Melissa McCarthy’s career trajectory has been eerily similar to Tom Hank’s. Both started primarily working in television, but eventually broke out on the silver screen with Academy Award nominated comedic performances. Hanks starred in a few less than stellar films following “Big,” such as “The Bonfire of the Vanities” and “Turner & Hooch.” Of course, he made a huge comeback in 1993 with “Philadelphia,” which redefined him as a more serious actor and even resulted in a Best Actor victory. Likewise, McCarthy has hit a couple rough patches following “Bridesmaids,” such as “Identity Thief,” “The Boss,” and “Life of the Party.” The ironically titled “Can You Forgive Me?” reveals a completely different side of McCarthy and it wouldn’t be at all surprising if her powerhouse performance accumulate to a Best Actress win.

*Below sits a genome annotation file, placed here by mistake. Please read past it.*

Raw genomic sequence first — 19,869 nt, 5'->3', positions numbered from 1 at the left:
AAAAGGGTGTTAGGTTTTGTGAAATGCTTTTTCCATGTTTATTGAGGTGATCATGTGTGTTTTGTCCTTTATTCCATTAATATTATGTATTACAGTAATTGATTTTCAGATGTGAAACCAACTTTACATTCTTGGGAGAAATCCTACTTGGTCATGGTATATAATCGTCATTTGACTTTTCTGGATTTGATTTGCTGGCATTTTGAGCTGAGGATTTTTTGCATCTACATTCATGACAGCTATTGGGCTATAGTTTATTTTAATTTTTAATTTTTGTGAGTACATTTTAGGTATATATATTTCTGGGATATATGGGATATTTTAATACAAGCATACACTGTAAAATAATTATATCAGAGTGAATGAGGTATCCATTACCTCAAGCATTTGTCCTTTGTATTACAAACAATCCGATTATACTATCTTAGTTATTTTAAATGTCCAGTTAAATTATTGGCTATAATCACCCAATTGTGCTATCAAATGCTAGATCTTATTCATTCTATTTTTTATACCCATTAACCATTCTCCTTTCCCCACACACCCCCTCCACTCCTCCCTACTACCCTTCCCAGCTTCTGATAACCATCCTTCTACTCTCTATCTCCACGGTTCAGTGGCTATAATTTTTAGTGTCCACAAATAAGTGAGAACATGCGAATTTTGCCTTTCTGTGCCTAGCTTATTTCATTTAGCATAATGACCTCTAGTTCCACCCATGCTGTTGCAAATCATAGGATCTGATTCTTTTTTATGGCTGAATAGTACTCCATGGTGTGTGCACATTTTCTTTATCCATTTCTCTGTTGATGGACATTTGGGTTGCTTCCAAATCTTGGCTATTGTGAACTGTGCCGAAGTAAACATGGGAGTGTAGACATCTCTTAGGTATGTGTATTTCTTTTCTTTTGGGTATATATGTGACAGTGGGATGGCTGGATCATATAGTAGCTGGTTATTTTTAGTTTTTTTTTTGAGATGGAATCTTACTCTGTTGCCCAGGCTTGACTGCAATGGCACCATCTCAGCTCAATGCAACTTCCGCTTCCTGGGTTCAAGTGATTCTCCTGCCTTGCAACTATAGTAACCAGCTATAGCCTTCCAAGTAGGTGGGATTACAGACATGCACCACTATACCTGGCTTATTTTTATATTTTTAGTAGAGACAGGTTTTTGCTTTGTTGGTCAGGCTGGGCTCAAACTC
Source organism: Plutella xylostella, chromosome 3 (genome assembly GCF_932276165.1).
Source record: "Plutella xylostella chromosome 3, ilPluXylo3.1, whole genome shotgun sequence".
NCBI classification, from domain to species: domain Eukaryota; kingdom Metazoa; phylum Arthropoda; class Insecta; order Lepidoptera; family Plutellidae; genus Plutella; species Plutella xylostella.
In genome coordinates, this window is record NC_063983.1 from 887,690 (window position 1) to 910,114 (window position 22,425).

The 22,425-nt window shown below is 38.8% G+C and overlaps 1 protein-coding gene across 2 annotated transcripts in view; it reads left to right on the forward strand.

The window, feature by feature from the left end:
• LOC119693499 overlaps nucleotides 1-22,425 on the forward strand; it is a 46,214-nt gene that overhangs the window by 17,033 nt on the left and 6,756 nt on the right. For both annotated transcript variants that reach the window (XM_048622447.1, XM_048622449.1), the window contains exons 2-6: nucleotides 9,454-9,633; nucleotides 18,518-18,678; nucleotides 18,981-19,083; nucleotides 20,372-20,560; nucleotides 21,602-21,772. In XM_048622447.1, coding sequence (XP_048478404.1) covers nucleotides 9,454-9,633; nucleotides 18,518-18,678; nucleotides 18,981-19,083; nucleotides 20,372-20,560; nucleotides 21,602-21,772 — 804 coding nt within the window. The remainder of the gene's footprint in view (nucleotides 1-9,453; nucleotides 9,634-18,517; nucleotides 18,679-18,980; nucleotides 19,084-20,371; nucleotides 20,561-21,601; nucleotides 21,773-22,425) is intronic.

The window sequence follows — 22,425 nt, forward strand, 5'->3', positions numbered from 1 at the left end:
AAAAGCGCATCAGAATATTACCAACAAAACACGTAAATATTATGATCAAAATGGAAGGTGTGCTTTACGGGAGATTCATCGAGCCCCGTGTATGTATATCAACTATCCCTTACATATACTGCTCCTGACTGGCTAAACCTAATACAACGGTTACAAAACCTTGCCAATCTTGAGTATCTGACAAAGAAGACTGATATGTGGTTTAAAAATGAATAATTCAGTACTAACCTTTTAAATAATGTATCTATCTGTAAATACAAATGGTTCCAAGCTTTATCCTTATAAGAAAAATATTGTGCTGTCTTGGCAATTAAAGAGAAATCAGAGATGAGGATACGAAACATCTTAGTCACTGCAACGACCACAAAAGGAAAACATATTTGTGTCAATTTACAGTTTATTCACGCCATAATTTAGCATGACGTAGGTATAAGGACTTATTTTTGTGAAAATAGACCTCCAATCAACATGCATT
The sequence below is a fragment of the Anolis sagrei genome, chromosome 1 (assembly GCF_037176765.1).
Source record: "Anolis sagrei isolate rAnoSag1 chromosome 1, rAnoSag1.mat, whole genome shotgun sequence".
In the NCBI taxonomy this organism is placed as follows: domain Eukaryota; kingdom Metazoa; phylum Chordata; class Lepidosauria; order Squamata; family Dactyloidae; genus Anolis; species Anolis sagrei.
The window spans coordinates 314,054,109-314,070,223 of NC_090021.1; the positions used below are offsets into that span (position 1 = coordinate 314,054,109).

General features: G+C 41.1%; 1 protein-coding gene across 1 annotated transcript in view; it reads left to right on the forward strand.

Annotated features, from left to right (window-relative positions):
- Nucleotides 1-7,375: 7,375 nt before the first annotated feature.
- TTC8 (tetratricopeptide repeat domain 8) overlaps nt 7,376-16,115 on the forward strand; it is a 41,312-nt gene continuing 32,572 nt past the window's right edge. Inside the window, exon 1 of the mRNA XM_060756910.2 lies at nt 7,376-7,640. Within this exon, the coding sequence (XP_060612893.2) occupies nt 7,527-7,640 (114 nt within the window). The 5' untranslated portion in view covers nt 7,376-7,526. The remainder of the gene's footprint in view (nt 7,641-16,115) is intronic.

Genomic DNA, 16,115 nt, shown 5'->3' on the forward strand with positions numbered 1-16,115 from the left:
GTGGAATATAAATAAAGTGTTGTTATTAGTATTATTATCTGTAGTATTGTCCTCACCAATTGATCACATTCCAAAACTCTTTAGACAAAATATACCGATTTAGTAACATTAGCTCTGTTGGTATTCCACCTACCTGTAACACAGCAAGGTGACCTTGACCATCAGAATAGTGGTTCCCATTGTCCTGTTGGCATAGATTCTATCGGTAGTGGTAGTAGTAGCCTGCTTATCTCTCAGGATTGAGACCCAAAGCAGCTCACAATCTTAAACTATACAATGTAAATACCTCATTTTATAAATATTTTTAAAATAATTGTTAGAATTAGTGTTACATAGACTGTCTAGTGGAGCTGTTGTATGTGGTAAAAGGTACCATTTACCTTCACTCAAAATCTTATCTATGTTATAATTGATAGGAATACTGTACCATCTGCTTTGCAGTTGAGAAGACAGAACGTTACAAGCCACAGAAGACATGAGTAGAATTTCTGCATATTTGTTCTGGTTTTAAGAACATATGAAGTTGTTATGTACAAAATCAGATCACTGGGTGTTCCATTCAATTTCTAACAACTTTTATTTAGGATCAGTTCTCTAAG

McCarthy plays Lee Israel, whose 2008 memoir provided the basis for this film. Lee is a talented writer who even had a few books published back in the day, but she’s since fallen on hard times. Lee’s agent (Jane Curtin) is unable to get her work due in part to the subject matter she wishes to write about. On top of that, Lee is notoriously impatient, rude, and antisocial, unwilling to play nice in order to get what she wants. Lee’s only friends are her sickly cat and her eccentric drinking buddy Jack Hock, played by Richard E. Grant in a delightful supporting performance. Since Lee and Jack are both gay, there refreshingly isn’t any hint of a romance between them. Lee would like to ask out a timid bookshop owner (Dolly Wells), but her own insecurities get in the way.
Desperate for money, Lee finds that she has a talent for mimicking the voices and writing styles of late celebrities like Fanny Brice. After making a couple hundred bucks for a letter she forged, Lee decides to pursue a new career path as a criminal. At first, Lee fails to see the downside since she’s finally making cold hard cash while also pursuing her passion. Of course, it isn’t long until people begin to question the authenticity of Lee’s letters. Soon enough, the FBI is hot on Lee’s trail, meaning she could face serious jail time.